Quaker Universalist Conversations


Here is a third contribution to our “Judaism and Quakerism” conversation from Clem Gerdelmann of Chester (PA) Monthly Meeting.

“Mirror, mirror on the wall, Who is the fairest religion of all?”

You, my Friends, would think that Quakerism, as Judaism, would have the market cornered on this question. Quite the fairytale to point out these religions as surviving their first 40 years wandering and seeking in hostile, life-threatening circumstances. With no previous culture/condition to self-identify, Jews and Quakers were on their own in the field of primitive religiosity.

Easy, though small, targets for bold bullies and stingy guardians of gods, both groups learned to live and worship quietly; though never secretly since they were called to be a reflection of God’s glorious redemption of humankind. Neither persecution nor prison, inquisition or infiltration, concentration camp or military inscription tarnished or tore at the sacrosanct unity of Jews and Quakers respectively. Under constant scrutiny of conventional ways, as a means of our pure resistance to the ways of the world, God’s reflection was clear and sharply defined.

So what happened to these stalwart religions to have Judaism and Quakerism splinter into factions of themselves? As a Judeo-Christian Quaker prophet, I convict my religious heritage of valuing a godly image in the world more than being a reflection of God for the world.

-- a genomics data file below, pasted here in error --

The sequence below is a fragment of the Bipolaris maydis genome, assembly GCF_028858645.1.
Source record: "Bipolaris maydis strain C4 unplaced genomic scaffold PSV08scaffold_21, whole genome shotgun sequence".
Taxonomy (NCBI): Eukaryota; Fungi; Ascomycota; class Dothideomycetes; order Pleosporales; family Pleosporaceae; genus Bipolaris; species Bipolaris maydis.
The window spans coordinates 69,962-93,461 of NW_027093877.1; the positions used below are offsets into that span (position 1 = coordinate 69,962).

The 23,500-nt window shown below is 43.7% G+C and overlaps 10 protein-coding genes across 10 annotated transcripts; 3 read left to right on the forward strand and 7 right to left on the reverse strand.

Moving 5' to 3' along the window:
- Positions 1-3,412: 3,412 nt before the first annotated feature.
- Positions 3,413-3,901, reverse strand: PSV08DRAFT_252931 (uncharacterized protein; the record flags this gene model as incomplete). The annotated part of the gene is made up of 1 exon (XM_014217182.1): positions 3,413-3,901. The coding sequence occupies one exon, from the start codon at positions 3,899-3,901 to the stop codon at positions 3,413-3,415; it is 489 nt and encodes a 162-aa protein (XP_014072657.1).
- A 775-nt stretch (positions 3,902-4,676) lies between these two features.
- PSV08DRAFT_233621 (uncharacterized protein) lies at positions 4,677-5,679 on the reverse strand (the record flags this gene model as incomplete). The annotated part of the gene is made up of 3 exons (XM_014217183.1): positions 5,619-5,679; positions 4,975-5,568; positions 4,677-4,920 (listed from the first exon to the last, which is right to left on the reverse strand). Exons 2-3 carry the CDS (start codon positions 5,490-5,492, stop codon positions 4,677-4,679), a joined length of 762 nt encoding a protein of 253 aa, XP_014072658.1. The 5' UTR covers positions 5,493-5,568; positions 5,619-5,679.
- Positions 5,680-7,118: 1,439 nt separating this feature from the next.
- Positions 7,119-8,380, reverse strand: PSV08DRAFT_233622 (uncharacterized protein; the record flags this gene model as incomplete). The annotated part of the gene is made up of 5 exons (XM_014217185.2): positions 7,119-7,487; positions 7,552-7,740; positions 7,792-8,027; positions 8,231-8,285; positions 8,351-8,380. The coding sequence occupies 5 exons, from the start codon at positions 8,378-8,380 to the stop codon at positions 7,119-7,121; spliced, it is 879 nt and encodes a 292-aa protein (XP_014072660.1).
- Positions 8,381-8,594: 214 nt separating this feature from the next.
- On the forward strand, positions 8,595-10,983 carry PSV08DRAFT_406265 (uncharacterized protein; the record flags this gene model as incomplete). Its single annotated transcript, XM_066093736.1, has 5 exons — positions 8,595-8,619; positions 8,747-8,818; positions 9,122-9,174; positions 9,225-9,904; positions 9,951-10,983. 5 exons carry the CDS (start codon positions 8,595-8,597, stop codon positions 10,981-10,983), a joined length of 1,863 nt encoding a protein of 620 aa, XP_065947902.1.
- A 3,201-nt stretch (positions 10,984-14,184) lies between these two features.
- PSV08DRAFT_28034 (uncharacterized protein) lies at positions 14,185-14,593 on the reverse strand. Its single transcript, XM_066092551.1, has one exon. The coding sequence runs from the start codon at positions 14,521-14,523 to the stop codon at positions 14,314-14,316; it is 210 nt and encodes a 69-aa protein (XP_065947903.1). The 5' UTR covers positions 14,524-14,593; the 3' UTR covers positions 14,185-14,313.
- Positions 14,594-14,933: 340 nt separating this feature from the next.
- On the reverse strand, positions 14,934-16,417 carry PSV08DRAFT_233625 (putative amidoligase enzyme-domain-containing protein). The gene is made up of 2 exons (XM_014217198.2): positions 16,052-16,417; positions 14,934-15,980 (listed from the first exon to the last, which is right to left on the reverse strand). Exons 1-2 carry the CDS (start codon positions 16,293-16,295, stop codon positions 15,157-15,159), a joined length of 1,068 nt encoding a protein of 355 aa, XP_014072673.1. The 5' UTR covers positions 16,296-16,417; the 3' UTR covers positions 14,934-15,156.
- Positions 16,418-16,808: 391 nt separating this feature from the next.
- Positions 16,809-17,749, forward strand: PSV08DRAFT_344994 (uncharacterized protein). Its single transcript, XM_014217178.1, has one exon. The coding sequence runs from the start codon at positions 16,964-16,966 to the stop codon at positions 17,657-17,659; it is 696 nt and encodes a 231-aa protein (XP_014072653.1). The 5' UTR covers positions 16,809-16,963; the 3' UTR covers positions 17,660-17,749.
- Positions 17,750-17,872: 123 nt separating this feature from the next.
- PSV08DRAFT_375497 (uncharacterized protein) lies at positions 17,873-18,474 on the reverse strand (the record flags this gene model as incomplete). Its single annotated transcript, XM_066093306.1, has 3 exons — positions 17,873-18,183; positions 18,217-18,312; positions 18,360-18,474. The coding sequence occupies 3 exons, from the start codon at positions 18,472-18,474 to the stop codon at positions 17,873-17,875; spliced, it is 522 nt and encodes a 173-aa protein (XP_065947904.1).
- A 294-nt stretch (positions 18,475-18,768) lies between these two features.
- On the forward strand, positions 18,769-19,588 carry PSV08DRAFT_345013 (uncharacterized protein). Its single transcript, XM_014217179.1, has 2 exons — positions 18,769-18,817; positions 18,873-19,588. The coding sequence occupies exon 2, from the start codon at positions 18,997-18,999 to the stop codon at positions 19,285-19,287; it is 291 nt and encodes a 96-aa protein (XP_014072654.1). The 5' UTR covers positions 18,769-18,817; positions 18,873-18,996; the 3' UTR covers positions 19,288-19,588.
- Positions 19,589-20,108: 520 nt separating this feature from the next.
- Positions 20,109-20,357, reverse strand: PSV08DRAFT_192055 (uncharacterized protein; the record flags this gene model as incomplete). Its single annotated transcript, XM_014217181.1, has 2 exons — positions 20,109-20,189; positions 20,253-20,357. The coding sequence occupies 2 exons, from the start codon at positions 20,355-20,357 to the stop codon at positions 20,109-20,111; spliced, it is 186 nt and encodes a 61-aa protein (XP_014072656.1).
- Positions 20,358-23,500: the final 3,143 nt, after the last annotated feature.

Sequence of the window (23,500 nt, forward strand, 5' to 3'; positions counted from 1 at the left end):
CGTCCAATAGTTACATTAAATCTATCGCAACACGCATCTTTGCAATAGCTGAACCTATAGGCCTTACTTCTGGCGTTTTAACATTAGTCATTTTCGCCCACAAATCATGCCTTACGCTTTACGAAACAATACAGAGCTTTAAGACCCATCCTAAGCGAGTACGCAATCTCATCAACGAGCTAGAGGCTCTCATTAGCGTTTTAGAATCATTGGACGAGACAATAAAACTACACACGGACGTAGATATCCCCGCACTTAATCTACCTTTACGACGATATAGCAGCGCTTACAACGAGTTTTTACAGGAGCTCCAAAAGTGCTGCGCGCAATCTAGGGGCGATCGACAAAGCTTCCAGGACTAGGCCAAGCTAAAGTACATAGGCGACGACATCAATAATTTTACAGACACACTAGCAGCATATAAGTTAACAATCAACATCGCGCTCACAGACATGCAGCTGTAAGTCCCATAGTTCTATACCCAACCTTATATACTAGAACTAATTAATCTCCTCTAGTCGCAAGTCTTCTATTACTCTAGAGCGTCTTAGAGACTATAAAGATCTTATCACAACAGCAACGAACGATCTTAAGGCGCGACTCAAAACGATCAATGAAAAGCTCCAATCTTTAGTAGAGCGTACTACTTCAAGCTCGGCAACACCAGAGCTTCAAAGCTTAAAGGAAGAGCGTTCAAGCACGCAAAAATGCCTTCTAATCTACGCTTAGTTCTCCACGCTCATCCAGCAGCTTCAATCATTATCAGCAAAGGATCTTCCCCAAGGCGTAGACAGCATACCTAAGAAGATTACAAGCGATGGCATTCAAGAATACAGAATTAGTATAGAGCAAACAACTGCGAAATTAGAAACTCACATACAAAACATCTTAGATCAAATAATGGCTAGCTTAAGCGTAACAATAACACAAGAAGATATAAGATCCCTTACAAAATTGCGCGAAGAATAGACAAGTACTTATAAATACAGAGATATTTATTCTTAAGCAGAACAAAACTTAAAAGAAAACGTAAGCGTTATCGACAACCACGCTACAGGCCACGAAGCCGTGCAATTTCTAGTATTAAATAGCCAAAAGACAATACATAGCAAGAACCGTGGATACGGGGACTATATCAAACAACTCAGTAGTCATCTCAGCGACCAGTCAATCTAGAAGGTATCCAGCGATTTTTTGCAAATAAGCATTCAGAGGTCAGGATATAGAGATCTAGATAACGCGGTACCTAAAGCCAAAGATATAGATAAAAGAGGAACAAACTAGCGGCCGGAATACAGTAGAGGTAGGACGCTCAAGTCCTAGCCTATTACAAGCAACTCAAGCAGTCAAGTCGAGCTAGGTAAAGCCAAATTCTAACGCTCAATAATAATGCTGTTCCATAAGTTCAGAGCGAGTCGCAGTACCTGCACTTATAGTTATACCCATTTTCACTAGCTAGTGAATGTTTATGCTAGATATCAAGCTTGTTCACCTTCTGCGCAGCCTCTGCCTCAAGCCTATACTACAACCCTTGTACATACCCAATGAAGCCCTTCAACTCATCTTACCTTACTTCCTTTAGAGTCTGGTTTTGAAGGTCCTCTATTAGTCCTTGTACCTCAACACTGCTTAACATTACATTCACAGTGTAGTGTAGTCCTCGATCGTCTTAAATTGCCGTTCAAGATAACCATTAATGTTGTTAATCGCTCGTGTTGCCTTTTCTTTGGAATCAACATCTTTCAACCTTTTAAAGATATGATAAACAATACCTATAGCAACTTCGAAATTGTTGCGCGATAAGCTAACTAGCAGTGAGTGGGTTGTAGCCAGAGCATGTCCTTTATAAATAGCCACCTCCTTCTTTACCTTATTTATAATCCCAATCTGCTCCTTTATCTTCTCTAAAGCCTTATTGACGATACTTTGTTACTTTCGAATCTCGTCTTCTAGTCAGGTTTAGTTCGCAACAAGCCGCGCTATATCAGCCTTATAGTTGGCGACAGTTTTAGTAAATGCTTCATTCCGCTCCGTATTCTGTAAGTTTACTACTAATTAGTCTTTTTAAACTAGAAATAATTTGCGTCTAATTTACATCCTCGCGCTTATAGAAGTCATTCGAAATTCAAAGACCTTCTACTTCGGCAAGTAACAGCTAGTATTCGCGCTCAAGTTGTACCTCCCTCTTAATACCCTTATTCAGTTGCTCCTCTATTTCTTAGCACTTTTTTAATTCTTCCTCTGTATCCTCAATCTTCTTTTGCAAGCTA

As long as the world was the reason for a defiant faithfulness to God, there was unity with and obedience to our Higher Power. Once Judaism and Quakerism became modern, however, in order to relate to the world a new song was sung. It went something like the end of the 43rd sonnet of “Modern Love,” by George Meredith:

If I the death of Love had deeply planned,
I never could have made it half so sure,
As by the unblessed kisses which upbraid
The full-waked senses; or failing that, degrade!
‘Tis morning; but no morning can restore
What we have forfeited. I see no sin;
The wrong is mixed. In tragic life, God wot,
No villain need be! Passions spin the plot;
We are betrayed by what is false within.

O, the silent seduction of stoning and disowning one’s own reflection of God.

Ineluctably yours,
Clem Gerdelmann


According to the Torah, God did the first “splintering” when Adam was created out of the earth and then the second when Eve was created. As humanity splinters at a more rapid pace than ever, could that be God’s way of growing the Spirit? This idea has led me to not only to look for that of God in everyone but also to embrace the differences I too often dwell upon. Shalom. Peace. Joy. Diversity.
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